Postcard from Zaharah: Spare a thought for Harry

Watching the then 12-year-old Prince Harry, now Duke of Sussex and husband of Meghan Markle, walking behind his mother's funeral procession 25 years ago, my heart went out to him. I often wondered what went through the mind of the child who had just lost his mother in a very tragic way. Few will forget the look on his face and that of his brother's, walking behind the coffin with a wreath that simply said "Mummy".

His mummy was no ordinary woman and his family, too, was no ordinary family. Ordinariness doesn't quite exist in a family like his.

I found some of the answers between the pages of the first few chapters of Spare, the Duke's sensational tell-all book, seen as a searing attack on the royal family, which risks burning any bridge for reconciliation.

On one early morning in Balmoral, the late Queen Elizabeth II's residence in Scotland, seven days before that walk, his father had entered his bedroom to break the tragic news. No hugs, no tears, save for the unusually numerous repeats of "Darling Boy" that his father called him. It was about the only hint of rapport between father and son.

Displays of emotions were not quite the style of his father, now the king of England. He strode out of the room and left the 12 year old to contemplate whether it was a cruel joke or an attempt by his mother to stay away from the royal family and live a quiet life with her "friend" and away from the paparazzi.

The duke didn't even recall any discussion or talk about his mother's passing, and the only proof that his beloved mother was gone forever was provided by his Aunt Sarah — his mother's sister — who had gone to Paris with his Pa to make arrangements for the transportation of the body back to London. She had presented two small blue boxes to him and William. The two small boxes contained locks of hair of the fashion icon, loved by many across the world.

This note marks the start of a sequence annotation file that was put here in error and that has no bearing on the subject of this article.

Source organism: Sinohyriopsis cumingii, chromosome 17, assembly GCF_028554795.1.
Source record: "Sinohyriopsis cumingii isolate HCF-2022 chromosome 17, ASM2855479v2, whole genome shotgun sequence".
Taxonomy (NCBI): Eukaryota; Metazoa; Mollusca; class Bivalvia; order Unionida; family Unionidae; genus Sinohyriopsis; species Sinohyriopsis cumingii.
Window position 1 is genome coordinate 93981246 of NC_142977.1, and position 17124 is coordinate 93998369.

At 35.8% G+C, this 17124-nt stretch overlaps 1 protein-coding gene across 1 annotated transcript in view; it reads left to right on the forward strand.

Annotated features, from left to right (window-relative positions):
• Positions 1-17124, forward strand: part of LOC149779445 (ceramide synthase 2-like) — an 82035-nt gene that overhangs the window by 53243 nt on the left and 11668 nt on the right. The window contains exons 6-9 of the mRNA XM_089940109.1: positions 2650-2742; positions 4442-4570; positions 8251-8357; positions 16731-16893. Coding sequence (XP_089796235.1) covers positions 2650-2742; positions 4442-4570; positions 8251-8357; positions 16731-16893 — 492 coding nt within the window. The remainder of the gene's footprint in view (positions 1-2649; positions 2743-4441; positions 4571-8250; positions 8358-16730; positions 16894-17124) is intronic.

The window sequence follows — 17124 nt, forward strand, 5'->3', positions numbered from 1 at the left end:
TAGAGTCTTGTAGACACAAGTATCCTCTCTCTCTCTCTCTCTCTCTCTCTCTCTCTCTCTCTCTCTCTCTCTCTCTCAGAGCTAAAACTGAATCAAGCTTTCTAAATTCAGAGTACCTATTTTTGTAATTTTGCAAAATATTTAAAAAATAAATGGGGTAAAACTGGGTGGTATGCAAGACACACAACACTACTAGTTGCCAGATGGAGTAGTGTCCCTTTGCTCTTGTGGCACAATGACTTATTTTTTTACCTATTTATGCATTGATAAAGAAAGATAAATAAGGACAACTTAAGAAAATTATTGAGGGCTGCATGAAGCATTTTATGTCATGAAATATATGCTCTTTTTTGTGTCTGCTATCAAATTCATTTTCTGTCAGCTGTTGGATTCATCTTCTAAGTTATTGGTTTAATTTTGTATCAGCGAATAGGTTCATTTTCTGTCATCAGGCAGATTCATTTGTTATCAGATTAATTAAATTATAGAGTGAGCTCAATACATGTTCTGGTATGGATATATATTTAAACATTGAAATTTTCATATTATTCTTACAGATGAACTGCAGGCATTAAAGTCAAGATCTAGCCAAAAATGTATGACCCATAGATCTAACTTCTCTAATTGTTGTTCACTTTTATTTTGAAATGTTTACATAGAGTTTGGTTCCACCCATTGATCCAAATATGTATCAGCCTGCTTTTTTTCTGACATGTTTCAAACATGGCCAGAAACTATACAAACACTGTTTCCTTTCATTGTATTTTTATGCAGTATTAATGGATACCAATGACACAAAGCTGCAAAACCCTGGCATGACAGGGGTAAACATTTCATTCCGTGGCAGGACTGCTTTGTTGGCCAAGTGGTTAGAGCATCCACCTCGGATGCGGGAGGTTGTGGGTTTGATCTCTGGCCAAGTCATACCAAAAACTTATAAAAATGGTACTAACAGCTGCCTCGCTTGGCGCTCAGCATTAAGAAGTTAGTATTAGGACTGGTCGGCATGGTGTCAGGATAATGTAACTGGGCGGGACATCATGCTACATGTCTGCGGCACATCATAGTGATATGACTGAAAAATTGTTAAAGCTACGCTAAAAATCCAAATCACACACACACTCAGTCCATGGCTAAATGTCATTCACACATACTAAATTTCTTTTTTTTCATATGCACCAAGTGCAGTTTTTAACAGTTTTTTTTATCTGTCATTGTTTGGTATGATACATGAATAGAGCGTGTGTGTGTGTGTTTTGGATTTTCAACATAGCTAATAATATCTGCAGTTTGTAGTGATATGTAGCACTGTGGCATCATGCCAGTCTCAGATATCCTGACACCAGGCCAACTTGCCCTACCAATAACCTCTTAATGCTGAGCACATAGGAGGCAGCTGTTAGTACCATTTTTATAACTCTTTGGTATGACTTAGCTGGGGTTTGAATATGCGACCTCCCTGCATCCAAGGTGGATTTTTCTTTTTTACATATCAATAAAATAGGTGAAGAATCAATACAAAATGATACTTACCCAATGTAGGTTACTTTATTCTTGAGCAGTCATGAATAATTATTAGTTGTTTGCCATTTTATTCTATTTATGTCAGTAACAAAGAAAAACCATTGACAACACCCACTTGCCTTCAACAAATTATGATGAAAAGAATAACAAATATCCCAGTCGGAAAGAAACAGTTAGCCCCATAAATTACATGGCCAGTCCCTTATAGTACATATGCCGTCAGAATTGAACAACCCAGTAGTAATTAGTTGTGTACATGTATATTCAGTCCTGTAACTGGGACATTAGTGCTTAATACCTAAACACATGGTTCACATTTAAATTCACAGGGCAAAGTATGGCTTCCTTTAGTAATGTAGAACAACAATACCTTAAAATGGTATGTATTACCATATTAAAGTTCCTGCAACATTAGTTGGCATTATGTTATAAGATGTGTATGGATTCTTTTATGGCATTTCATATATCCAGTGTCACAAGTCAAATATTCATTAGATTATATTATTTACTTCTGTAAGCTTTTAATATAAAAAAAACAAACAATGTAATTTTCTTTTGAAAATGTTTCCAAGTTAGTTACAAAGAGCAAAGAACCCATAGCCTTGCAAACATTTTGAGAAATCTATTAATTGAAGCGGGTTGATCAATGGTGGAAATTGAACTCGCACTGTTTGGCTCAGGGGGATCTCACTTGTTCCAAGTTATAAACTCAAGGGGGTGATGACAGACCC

The book gives an insight into the life of the members of the British royal family, which Harry believes made him what he was — a life he wanted to get away from, an escape he later found after his marriage to Markle. The rest is history.

He justifies his breaking away from the traditions so that the other "Spares" do not suffer the same fate he had endured until he married the American actress and went into therapy, which his brother claimed made him delusional.

A great chunk of his book, ghostwritten by American author J.R. Moehringer, according to critics and reviewers, was targeted at his brother, Prince William, to whom he was obviously the "spare".

And, of course, the other target is Catherine, Princess of Wales, whose relationship with his wife seemed to be a non-starter from the beginning, only to turn
pear shaped after the problems about the bridesmaids' dresses before the duke and duchess' wedding.

Spare could easily be seen as a book of sibling relationship, sibling rivalry. From a very young age, Harry said he was aware of what the "Spare" meant and was never allowed to forget that, especially by the press.

"I was the shadow, the support, the Plan B — brought into this world in case something happened to Willy."

Reading through the book, the word catharsis came to mind — the fights, physical and verbal, the unspoken issues, the unsolved problems. All these, many would say were quite normal — a brother hitting another in a family happens all the time, the rivalry between in-laws is common. It happens in every family. But Harry chose to air them in his book, in a documentary of Harry and Meghan, and in interviews everywhere.

In writing about memories, especially tragic ones that happened to someone at a very tender age, there are risks that the incidents tend to be blurred or magnified. On this side of the pond, where his books are already flying off the shelves, many are giving their version of incidents as recalled by Harry.

Harry and Meghan's "truth" doesn't always match everyone else's, screamed one headline, listing down inaccuracies in the book.

The memoir is touted as the most-talked-about and controversial book in publishing history that had smashed sales records and shattered the royal family, but how much of the content is reliable?

There were indeed inaccuracies as to how many times the late Queen Victoria was shot at, or who the founder of Eton College was. Indeed, the big store TK Maxx was moved to make a statement that they do not have sales, after the Duke of Sussex wrote that he bought his clothes at its annual sales.

The late queen's former press secretary is now asking for a public apology for false allegations in the book.

Air New Zealand has joined
in a dig at the couple, referring
to their claims that they had booked a first-class ticket for Meghan's father to fly to the
royal wedding in the United Kingdom.

The airline said it has no first class, and has now come up in a tweet about introducing a "Sussex class".

But all these doesn't seem to deter the duke. The royal spare had said: "There's enough for another book. I cut the memoir in half to spare my family."

Buy it if you have any spare time or money. I have had some of my questions answered and will now move on.

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